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Today is an mPing day! Please use the app to anonymously report your current conditions. It is extremely helpful in situations like this to know what you are seeing to improve forecasting.
We've dealt with worse ice
This storm is more of a nuisance than anything. As I have mentioned on Facebook the past couple of days, this is similar the storm earlier in the week. Cold air damming is definitely in place and is going to be an issue. There is a bit more wind associated with this event as the inside runner intensifies on its way out the door and strong high pressure associated with a highly anomalous ridge pushes eastward into the area behind it.
Saturday 7 AM to Sunday 7 AM - While this idea may not be perfect, it is a particularly good indicator of the precipitation type that is on the way. Arrival of precipitation has moved back an hour from the idea I presented on Facebook Friday, which is a benefit. Whatever heat can be generated by solar insolation (daylight) in these events where a matter of a handful of degrees is critical to the outcome. Phase one of precipitation enters southern and western areas by mid-morning and overspreads the state by midday. Where interior areas see a lull is where to watch out for areas of patchy freezing drizzle and perhaps freezing fog. Areas along the shorelines may experience warm pockets of drizzle and fog as well. Phase two in the form of a cold front passes through tonight which brings heavy rain and gusty wind. Cold air comes in behind the front and could bring snow showers and a squall or two on the backside for the western mountains heading into Sunday.
WEATHER NERD WARNING: Here's a look at the atmosphere over interior southwestern areas to better understand what is going on here through what is known as a skew-T diagram. I will use Fryeburg as the example point, and the forecast idea is for noon Saturday:
This is a classic freezing rain set up here. The 0°C (32°F) line is highlighted to show the warm nose aloft. Note how shallow the cold is at the base. In these scenarios, Mount Washington could be 10-15° F warmer than the valleys around at this time. That is precisely what this model idea is suggesting. Warm air from the southwest aloft is pushing moisture in. Dew point (green line) and actual air temperature (red line) chase each other from 18,700 feet to close to the surface. The key point to note is the slow speed southeast breeze near the surface. This is cold air damming, and what interior areas will be dealing with all day.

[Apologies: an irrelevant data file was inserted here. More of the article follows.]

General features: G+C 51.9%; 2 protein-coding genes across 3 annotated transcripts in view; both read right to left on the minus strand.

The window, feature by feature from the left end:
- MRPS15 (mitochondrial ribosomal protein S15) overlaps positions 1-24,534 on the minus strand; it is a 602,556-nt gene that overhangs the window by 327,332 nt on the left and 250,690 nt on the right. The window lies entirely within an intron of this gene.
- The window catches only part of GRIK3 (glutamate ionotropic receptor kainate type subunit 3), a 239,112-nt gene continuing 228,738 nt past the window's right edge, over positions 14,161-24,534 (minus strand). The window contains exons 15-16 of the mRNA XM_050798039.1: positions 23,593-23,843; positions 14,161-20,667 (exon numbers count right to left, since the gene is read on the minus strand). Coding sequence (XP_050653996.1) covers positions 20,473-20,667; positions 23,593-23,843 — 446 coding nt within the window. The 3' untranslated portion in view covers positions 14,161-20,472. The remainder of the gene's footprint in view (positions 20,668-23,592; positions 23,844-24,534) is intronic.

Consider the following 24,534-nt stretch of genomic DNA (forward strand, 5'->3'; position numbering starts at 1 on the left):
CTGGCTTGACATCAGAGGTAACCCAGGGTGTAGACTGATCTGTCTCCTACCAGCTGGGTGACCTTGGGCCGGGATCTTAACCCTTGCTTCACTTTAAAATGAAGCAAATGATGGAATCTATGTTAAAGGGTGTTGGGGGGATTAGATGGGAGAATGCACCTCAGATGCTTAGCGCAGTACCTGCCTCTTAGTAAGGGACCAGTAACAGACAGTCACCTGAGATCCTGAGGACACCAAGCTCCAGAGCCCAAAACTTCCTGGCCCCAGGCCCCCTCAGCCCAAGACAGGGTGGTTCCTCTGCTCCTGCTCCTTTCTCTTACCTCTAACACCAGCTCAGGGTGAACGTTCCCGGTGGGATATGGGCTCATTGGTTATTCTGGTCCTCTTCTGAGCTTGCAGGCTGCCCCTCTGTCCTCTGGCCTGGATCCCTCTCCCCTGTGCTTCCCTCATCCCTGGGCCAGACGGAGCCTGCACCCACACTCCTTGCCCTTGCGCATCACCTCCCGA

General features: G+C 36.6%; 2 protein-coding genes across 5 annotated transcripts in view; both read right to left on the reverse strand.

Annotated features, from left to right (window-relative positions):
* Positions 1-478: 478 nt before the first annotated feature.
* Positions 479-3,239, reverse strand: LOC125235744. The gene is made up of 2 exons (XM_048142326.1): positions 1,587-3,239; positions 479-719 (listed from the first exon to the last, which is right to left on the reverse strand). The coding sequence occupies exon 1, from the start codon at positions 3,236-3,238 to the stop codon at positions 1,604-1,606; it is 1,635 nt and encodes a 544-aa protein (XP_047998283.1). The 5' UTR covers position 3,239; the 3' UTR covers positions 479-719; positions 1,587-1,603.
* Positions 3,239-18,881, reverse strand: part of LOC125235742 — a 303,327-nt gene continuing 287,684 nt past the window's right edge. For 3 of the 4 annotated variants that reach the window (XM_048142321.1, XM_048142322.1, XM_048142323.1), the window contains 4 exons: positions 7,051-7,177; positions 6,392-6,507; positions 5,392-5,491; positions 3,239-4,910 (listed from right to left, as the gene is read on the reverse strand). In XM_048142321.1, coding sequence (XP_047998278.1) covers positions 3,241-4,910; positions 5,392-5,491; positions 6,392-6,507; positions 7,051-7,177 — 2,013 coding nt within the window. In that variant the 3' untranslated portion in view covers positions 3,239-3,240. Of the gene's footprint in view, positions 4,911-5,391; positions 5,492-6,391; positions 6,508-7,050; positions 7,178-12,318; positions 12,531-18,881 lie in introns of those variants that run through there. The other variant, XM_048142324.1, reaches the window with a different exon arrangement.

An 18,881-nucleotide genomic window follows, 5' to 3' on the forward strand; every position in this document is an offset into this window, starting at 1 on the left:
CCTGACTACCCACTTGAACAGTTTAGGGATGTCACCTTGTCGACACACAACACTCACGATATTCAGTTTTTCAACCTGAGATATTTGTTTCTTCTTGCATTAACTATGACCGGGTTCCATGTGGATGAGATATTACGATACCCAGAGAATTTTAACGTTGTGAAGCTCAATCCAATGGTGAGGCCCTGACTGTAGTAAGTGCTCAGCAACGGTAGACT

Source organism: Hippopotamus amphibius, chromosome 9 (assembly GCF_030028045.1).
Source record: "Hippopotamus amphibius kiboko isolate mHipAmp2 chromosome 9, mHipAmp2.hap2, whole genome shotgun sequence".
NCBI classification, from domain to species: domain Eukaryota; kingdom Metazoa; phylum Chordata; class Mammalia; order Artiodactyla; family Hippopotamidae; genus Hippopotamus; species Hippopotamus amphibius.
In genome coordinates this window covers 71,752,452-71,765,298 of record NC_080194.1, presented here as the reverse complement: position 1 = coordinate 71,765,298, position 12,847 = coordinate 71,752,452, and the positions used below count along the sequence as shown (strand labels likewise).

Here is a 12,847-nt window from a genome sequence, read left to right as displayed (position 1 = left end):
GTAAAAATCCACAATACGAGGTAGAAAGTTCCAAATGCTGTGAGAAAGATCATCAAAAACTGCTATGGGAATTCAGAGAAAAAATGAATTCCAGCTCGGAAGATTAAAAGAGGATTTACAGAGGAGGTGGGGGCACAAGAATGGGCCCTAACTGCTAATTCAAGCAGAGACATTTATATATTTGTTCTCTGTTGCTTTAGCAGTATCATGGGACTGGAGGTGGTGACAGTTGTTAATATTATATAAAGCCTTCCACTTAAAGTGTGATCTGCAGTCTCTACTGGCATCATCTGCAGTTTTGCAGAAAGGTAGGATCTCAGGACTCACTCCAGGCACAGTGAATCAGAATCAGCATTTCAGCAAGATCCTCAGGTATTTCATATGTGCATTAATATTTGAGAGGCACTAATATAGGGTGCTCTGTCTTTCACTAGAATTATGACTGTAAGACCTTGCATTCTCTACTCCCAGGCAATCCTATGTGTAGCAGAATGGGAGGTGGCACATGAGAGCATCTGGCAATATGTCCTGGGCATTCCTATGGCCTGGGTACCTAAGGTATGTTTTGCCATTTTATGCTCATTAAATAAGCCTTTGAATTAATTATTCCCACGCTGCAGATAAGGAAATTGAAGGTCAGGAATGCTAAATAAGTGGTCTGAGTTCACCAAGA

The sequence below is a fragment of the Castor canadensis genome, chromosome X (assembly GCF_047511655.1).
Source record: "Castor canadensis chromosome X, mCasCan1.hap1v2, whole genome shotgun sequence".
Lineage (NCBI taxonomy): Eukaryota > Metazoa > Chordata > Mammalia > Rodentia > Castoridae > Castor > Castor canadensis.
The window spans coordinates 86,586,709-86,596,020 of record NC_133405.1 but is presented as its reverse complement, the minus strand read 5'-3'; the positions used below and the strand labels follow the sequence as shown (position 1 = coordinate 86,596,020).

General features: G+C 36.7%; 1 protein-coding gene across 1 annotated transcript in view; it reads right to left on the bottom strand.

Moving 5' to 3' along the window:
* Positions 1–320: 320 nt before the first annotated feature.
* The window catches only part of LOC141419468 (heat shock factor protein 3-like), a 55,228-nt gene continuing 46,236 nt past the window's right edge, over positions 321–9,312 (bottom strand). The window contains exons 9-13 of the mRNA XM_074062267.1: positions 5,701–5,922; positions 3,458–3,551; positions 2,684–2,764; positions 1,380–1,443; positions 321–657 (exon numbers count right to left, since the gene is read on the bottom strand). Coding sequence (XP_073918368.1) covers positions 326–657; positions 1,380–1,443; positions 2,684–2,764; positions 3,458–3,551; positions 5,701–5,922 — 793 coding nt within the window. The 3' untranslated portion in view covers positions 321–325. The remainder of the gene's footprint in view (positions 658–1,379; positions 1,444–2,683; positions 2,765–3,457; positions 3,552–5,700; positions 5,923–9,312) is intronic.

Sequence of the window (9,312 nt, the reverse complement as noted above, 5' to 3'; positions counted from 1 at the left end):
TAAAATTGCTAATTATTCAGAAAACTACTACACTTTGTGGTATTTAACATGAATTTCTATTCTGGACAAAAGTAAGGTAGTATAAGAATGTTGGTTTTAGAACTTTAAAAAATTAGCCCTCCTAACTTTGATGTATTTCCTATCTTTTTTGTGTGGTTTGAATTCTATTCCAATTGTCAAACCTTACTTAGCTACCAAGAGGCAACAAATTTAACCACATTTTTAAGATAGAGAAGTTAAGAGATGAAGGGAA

The window of above freezing temperatures is likely to come, but it may not happen until the evening.
As the cold front approaches the region after dark, the wind ahead of it brings temperatures above freezing. This will melt off whatever ices up during the course of the day. This model idea may be a touch warm. I am not confident that +32° will occur this far inland by 3 PM (15:00). It may be this evening, but I have full confidence that is coming. The front is expected to pass through the region around midnight, and then the cold pours in behind it and rapidly dropping temperatures. With the charge of rain on the way, expect areas of black ice over interior areas to start Sunday.
The amount of ice accretion is just enough to create slick spots on untreated surfaces. The ice should melt everywhere with the warmup Saturday night. Please use caution as you travel by car or on foot. The number one winter weather condition health hazard is broken bones because of falls associated with ice. Stay upright and stay out of the hospital, which with COVID going on, isn't a bad thing. If you aren't secure on your feet, just stay home.
Now the wind factor...
Saturday 7 AM to Sunday 7 AM - For the DownEast shorelines, please note that the National Weather Service has issues a wind advisory from 7 PM Saturday to 7 PM Sunday as southwesterly winds are expected in the 20-30 mph sustained range and gust to 50 mph. Gusts from the south/southwest over land could reach 45+ mph over land as the cold front approaches Saturday night. The combination of all that means isolated power outages are possible. If you are in an area prone to losing power, be prepared to lose it.
Wind gust speeds from the west in the 30-40 mph are possible Sunday morning, settling down in the afternoon heading into Sunday night.
Storm pattern kicks back up late week
Wednesday 7 AM - Friday 7 PM - The aforementioned anomalous ridge keeps the region quiet from precipitation through the first half of the week. A strong area of high pressure moves east on Wednesday with an inside runner moving in Wednesday night / early Thursday. Another inside runner is possible next Saturday.
Temperatures are expected to be well above normal through much of the week.
Please report your weather observations via mPING!
Check out the mPING (Meteorological Phenomena Identification Near the Ground) project. Weird name, cool app! You can report the type of precipitation you see where you are. No need to measure! Use the free mobile app to send reports anonymously. Reports are automatically recorded into a database, which improves weather computer models. The information is even used by road maintenance operations and the aviation industry to diagnose areas of icing. mping.nssl.noaa.gov #CitizenScience
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